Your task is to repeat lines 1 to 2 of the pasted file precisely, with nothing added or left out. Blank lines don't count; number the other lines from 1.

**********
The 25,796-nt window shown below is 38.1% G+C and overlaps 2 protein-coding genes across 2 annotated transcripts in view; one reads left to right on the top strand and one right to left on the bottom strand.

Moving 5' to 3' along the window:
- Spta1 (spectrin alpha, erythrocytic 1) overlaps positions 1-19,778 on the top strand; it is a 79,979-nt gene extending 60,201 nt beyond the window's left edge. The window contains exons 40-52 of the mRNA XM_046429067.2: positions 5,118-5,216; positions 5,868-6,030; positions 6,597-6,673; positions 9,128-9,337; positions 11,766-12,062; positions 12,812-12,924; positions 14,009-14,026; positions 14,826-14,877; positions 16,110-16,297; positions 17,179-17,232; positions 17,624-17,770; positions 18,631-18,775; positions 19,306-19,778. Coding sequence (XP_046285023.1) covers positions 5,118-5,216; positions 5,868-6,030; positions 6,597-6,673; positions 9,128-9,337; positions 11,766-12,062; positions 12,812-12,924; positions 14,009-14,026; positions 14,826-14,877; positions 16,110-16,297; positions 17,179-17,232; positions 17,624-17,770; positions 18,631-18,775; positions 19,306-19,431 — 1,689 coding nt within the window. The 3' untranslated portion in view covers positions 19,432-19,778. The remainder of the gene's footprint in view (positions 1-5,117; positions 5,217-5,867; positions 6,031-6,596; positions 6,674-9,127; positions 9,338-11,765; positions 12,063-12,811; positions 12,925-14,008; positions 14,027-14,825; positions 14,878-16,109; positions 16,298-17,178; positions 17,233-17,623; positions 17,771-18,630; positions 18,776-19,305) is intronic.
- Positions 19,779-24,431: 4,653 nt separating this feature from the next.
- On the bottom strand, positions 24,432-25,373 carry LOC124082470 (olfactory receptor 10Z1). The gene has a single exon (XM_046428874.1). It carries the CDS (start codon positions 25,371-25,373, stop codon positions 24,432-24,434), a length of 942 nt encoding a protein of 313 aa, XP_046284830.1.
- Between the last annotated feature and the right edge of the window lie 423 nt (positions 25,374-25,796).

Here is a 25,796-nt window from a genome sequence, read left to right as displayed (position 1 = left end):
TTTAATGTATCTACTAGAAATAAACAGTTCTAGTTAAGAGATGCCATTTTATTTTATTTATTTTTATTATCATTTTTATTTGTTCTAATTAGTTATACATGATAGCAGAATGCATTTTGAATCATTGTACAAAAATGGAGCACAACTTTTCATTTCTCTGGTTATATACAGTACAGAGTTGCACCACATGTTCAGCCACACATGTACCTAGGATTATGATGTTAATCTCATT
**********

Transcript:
The 25,796-nt window shown below is 38.1% G+C and overlaps 2 protein-coding genes across 2 annotated transcripts in view; one reads left to right on the top strand and one right to left on the bottom strand.

Moving 5' to 3' along the window: